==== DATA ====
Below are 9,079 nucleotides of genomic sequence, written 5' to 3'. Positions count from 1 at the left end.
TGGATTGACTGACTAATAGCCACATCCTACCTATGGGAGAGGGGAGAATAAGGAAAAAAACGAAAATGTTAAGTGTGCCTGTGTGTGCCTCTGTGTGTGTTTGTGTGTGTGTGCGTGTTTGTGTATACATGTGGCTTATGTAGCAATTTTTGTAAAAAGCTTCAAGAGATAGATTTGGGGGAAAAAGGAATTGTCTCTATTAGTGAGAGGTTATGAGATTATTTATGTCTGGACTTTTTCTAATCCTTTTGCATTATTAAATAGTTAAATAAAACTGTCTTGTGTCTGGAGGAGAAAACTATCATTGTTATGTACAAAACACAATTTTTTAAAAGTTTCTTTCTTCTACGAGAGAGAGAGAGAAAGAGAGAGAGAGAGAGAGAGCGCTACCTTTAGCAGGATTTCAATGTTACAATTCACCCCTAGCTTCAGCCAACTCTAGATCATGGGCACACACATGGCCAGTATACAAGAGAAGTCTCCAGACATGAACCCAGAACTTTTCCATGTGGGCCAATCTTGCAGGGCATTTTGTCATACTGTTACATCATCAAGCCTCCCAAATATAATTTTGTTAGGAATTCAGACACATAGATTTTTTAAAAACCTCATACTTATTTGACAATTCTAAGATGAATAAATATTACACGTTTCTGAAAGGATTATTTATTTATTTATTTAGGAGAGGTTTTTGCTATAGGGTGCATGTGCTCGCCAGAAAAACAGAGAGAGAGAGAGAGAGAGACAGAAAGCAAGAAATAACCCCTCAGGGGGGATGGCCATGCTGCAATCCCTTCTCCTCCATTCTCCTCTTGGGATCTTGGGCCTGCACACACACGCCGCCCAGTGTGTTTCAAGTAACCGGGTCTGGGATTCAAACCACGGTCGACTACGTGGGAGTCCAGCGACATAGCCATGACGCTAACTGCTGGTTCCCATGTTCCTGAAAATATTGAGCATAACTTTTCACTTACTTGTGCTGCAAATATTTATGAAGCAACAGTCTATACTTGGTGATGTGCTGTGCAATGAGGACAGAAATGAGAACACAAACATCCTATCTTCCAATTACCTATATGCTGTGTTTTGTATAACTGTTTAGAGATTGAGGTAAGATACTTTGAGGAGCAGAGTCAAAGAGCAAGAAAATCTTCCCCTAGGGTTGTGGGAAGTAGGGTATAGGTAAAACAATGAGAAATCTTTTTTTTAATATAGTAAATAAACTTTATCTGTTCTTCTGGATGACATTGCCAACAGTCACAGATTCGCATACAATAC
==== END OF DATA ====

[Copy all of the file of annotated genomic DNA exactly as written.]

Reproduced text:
Below are 9,079 nucleotides of genomic sequence, written 5' to 3'. Positions count from 1 at the left end.
TGGATTGACTGACTAATAGCCACATCCTACCTATGGGAGAGGGGAGAATAAGGAAAAAAACGAAAATGTTAAGTGTGCCTGTGTGTGCCTCTGTGTGTGTTTGTGTGTGTGTGCGTGTTTGTGTATACATGTGGCTTATGTAGCAATTTTTGTAAAAAGCTTCAAGAGATAGATTTGGGGGAAAAAGGAATTGTCTCTATTAGTGAGAGGTTATGAGATTATTTATGTCTGGACTTTTTCTAATCCTTTTGCATTATTAAATAGTTAAATAAAACTGTCTTGTGTCTGGAGGAGAAAACTATCATTGTTATGTACAAAACACAATTTTTTAAAAGTTTCTTTCTTCTACGAGAGAGAGAGAGAAAGAGAGAGAGAGAGAGAGAGCGCTACCTTTAGCAGGATTTCAATGTTACAATTCACCCCTAGCTTCAGCCAACTCTAGATCATGGGCACACACATGGCCAGTATACAAGAGAAGTCTCCAGACATGAACCCAGAACTTTTCCATGTGGGCCAATCTTGCAGGGCATTTTGTCATACTGTTACATCATCAAGCCTCCCAAATATAATTTTGTTAGGAATTCAGACACATAGATTTTTTAAAAACCTCATACTTATTTGACAATTCTAAGATGAATAAATATTACACGTTTCTGAAAGGATTATTTATTTATTTATTTAGGAGAGGTTTTTGCTATAGGGTGCATGTGCTCGCCAGAAAAACAGAGAGAGAGAGAGAGAGAGACAGAAAGCAAGAAATAACCCCTCAGGGGGGATGGCCATGCTGCAATCCCTTCTCCTCCATTCTCCTCTTGGGATCTTGGGCCTGCACACACACGCCGCCCAGTGTGTTTCAAGTAACCGGGTCTGGGATTCAAACCACGGTCGACTACGTGGGAGTCCAGCGACATAGCCATGACGCTAACTGCTGGTTCCCATGTTCCTGAAAATATTGAGCATAACTTTTCACTTACTTGTGCTGCAAATATTTATGAAGCAACAGTCTATACTTGGTGATGTGCTGTGCAATGAGGACAGAAATGAGAACACAAACATCCTATCTTCCAATTACCTATATGCTGTGTTTTGTATAACTGTTTAGAGATTGAGGTAAGATACTTTGAGGAGCAGAGTCAAAGAGCAAGAAAATCTTCCCCTAGGGTTGTGGGAAGTAGGGTATAGGTAAAACAATGAGAAATCTTTTTTTTAATATAGTAAATAAACTTTATCTGTTCTTCTGGATGACATTGCCAACAGTCACAGATTCGCATACAATAC